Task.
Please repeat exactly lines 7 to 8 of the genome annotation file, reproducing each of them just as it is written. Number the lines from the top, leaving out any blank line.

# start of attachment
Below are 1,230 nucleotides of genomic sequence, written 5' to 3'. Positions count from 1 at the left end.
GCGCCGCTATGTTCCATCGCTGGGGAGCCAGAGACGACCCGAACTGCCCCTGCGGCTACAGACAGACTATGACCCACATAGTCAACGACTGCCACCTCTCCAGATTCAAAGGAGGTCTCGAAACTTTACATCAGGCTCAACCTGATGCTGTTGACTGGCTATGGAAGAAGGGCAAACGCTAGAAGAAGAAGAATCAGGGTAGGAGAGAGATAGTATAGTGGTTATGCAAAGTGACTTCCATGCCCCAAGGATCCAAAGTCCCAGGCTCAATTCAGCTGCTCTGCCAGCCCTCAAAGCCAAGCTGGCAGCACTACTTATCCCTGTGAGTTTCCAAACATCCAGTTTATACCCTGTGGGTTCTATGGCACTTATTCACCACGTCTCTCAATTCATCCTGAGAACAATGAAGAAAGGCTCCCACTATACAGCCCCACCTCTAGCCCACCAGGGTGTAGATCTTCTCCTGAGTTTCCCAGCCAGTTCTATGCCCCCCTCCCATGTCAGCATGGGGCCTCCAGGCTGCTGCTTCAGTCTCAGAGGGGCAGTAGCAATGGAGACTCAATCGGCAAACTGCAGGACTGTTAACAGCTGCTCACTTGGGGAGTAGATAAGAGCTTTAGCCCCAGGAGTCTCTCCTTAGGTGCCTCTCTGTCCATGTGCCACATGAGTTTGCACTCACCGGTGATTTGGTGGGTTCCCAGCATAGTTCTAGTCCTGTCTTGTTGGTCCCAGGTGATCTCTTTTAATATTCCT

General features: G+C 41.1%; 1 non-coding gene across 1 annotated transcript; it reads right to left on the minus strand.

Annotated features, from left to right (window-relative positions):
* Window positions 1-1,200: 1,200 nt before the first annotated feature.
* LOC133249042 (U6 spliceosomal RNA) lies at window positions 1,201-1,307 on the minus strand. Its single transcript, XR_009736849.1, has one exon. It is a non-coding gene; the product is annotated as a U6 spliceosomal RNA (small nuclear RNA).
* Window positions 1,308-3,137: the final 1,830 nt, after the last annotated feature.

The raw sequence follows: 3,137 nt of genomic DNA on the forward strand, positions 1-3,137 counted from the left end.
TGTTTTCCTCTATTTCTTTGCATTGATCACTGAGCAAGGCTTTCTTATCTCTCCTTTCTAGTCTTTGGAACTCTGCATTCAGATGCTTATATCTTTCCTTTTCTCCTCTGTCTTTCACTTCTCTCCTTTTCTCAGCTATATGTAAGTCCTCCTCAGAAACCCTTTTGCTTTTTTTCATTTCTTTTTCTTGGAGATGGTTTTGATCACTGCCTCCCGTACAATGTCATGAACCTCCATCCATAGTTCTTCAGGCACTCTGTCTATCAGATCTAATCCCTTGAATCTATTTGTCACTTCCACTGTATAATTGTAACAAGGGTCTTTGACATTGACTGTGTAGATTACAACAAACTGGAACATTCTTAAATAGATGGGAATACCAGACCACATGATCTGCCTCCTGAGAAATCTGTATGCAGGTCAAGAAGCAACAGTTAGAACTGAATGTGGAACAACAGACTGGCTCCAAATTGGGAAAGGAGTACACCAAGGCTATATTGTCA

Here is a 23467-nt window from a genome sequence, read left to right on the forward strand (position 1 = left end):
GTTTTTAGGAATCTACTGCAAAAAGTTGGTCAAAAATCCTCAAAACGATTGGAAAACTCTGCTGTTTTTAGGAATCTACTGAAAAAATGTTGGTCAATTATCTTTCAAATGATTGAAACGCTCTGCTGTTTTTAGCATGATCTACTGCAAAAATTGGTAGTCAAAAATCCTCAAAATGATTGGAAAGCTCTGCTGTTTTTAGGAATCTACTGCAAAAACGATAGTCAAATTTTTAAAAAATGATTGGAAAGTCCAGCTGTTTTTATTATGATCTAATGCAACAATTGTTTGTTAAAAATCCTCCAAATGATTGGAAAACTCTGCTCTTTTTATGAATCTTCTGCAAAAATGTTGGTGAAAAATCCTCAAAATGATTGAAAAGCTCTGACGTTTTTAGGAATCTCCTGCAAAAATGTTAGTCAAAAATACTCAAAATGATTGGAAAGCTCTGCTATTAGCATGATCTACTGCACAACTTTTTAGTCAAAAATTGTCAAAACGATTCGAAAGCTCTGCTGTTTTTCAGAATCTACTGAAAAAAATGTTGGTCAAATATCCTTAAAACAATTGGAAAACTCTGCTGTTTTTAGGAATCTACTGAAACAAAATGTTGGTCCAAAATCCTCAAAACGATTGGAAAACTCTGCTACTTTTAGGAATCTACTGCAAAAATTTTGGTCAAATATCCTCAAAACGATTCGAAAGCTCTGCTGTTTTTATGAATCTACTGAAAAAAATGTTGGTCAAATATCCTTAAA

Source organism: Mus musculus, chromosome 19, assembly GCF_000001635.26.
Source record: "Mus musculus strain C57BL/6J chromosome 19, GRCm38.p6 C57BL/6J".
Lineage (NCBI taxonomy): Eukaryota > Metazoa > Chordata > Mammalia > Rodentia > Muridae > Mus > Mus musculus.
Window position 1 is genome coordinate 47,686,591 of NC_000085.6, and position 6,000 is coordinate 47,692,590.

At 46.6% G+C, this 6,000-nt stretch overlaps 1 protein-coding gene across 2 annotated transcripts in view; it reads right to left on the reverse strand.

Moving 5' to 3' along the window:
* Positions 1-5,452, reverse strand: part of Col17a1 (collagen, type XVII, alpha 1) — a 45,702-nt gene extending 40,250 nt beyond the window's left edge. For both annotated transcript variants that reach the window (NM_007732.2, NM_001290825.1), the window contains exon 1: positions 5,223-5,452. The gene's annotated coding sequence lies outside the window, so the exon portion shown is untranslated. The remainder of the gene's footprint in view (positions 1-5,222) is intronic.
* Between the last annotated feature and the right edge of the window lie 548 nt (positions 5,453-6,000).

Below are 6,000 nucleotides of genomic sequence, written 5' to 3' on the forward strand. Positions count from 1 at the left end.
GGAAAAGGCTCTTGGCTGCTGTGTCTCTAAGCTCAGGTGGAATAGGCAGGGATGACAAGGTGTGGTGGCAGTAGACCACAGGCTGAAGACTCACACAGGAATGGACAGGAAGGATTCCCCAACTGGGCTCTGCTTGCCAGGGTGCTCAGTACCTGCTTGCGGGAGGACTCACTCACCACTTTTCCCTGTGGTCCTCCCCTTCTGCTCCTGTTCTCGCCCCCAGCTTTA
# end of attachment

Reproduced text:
* Window positions 1,308-3,137: the final 1,830 nt, after the last annotated feature.

The raw sequence follows: 3,137 nt of genomic DNA on the forward strand, positions 1-3,137 counted from the left end.